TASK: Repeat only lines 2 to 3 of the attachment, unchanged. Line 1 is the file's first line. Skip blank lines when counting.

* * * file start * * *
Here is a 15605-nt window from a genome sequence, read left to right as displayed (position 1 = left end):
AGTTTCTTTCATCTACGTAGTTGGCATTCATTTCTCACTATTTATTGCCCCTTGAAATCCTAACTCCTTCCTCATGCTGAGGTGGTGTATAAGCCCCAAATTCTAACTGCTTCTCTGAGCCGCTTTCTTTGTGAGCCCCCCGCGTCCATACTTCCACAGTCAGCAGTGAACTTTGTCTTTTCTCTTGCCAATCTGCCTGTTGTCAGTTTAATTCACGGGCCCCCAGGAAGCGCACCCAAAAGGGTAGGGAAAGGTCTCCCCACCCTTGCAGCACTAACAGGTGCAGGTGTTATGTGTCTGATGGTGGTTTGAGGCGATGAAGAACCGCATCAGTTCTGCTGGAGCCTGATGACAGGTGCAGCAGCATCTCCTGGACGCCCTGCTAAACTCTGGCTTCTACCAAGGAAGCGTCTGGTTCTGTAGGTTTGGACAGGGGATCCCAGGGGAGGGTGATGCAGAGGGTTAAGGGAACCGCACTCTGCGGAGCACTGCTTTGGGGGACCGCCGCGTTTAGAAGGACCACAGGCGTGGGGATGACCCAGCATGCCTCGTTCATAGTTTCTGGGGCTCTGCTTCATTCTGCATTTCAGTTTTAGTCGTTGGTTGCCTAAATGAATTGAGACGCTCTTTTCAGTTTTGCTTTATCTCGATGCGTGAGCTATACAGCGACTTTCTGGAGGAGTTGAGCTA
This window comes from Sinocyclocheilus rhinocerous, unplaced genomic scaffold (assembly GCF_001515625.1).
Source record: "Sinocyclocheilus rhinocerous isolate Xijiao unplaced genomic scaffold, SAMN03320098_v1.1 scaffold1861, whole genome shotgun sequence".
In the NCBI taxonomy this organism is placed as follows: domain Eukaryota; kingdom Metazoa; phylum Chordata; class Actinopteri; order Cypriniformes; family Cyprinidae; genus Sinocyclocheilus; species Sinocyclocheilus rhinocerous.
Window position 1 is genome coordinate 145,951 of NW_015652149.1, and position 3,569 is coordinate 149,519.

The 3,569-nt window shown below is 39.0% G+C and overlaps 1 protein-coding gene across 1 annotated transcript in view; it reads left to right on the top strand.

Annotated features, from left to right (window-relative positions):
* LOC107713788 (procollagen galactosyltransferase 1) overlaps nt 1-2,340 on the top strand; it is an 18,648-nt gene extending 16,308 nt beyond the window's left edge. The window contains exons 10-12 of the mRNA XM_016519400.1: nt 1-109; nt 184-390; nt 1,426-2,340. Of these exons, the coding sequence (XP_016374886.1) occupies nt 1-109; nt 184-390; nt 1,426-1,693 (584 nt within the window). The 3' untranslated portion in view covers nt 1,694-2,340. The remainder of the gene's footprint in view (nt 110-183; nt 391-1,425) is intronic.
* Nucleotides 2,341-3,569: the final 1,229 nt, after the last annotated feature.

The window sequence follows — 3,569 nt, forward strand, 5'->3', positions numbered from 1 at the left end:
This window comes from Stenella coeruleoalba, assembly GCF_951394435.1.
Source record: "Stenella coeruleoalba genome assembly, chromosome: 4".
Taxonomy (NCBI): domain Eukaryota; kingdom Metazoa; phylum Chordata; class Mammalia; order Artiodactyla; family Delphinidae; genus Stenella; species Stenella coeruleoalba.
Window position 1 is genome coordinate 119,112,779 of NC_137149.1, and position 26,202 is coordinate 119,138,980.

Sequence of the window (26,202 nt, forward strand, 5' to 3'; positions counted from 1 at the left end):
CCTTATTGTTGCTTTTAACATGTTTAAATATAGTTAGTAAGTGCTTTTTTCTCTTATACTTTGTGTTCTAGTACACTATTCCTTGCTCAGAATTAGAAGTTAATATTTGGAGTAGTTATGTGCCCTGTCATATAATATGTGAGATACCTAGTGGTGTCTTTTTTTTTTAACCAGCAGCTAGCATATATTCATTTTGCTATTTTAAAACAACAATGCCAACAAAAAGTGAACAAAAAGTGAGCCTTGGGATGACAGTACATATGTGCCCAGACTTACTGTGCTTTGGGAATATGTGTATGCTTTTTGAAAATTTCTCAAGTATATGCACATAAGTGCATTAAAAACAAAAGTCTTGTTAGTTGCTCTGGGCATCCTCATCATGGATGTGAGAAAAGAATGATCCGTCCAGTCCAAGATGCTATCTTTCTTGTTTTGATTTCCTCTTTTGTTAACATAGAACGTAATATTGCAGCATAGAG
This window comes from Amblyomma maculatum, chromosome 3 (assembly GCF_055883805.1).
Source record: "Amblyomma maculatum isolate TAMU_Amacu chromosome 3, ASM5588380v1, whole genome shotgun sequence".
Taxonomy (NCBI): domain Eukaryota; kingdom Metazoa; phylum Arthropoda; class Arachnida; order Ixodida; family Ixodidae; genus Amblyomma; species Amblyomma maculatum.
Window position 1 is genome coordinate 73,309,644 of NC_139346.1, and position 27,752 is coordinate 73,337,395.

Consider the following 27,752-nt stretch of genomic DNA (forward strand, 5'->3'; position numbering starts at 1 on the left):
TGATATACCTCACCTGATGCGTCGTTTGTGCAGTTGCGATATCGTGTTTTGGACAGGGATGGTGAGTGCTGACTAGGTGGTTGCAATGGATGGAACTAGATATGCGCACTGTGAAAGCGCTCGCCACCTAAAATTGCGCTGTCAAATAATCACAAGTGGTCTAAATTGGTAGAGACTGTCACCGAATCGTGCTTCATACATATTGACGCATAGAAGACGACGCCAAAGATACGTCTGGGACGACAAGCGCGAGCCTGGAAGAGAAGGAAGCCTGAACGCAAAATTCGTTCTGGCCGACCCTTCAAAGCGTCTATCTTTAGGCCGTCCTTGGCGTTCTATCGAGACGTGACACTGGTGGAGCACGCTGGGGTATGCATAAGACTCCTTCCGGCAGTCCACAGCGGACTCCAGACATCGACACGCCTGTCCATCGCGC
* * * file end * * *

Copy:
AGTTTCTTTCATCTACGTAGTTGGCATTCATTTCTCACTATTTATTGCCCCTTGAAATCCTAACTCCTTCCTCATGCTGAGGTGGTGTATAAGCCCCAAATTCTAACTGCTTCTCTGAGCCGCTTTCTTTGTGAGCCCCCCGCGTCCATACTTCCACAGTCAGCAGTGAACTTTGTCTTTTCTCTTGCCAATCTGCCTGTTGTCAGTTTAATTCACGGGCCCCCAGGAAGCGCACCCAAAAGGGTAGGGAAAGGTCTCCCCACCCTTGCAGCACTAACAGGTGCAGGTGTTATGTGTCTGATGGTGGTTTGAGGCGATGAAGAACCGCATCAGTTCTGCTGGAGCCTGATGACAGGTGCAGCAGCATCTCCTGGACGCCCTGCTAAACTCTGGCTTCTACCAAGGAAGCGTCTGGTTCTGTAGGTTTGGACAGGGGATCCCAGGGGAGGGTGATGCAGAGGGTTAAGGGAACCGCACTCTGCGGAGCACTGCTTTGGGGGACCGCCGCGTTTAGAAGGACCACAGGCGTGGGGATGACCCAGCATGCCTCGTTCATAGTTTCTGGGGCTCTGCTTCATTCTGCATTTCAGTTTTAGTCGTTGGTTGCCTAAATGAATTGAGACGCTCTTTTCAGTTTTGCTTTATCTCGATGCGTGAGCTATACAGCGACTTTCTGGAGGAGTTGAGCTA
This window comes from Sinocyclocheilus rhinocerous, unplaced genomic scaffold (assembly GCF_001515625.1).